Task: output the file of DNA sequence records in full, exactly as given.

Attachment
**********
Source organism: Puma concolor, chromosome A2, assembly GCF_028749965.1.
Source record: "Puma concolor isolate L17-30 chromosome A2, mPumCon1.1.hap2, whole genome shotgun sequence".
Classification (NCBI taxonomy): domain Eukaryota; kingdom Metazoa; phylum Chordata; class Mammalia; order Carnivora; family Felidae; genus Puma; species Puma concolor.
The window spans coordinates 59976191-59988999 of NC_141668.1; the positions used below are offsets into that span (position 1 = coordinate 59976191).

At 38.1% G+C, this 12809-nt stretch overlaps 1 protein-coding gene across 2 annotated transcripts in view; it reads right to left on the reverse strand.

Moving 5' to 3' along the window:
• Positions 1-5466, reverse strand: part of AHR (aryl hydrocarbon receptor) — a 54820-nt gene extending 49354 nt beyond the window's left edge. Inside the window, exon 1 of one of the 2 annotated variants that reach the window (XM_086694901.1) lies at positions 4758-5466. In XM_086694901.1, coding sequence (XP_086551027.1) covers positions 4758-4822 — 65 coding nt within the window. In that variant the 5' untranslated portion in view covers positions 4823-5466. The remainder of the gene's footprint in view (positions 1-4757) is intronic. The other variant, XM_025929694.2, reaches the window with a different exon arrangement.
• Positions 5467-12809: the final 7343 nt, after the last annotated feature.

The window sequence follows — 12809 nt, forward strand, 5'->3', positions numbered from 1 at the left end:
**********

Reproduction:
Source organism: Puma concolor, chromosome A2, assembly GCF_028749965.1.
Source record: "Puma concolor isolate L17-30 chromosome A2, mPumCon1.1.hap2, whole genome shotgun sequence".
Classification (NCBI taxonomy): domain Eukaryota; kingdom Metazoa; phylum Chordata; class Mammalia; order Carnivora; family Felidae; genus Puma; species Puma concolor.
The window spans coordinates 59976191-59988999 of NC_141668.1; the positions used below are offsets into that span (position 1 = coordinate 59976191).

At 38.1% G+C, this 12809-nt stretch overlaps 1 protein-coding gene across 2 annotated transcripts in view; it reads right to left on the reverse strand.

Moving 5' to 3' along the window:
• Positions 1-5466, reverse strand: part of AHR (aryl hydrocarbon receptor) — a 54820-nt gene extending 49354 nt beyond the window's left edge. Inside the window, exon 1 of one of the 2 annotated variants that reach the window (XM_086694901.1) lies at positions 4758-5466. In XM_086694901.1, coding sequence (XP_086551027.1) covers positions 4758-4822 — 65 coding nt within the window. In that variant the 5' untranslated portion in view covers positions 4823-5466. The remainder of the gene's footprint in view (positions 1-4757) is intronic. The other variant, XM_025929694.2, reaches the window with a different exon arrangement.
• Positions 5467-12809: the final 7343 nt, after the last annotated feature.

The window sequence follows — 12809 nt, forward strand, 5'->3', positions numbered from 1 at the left end: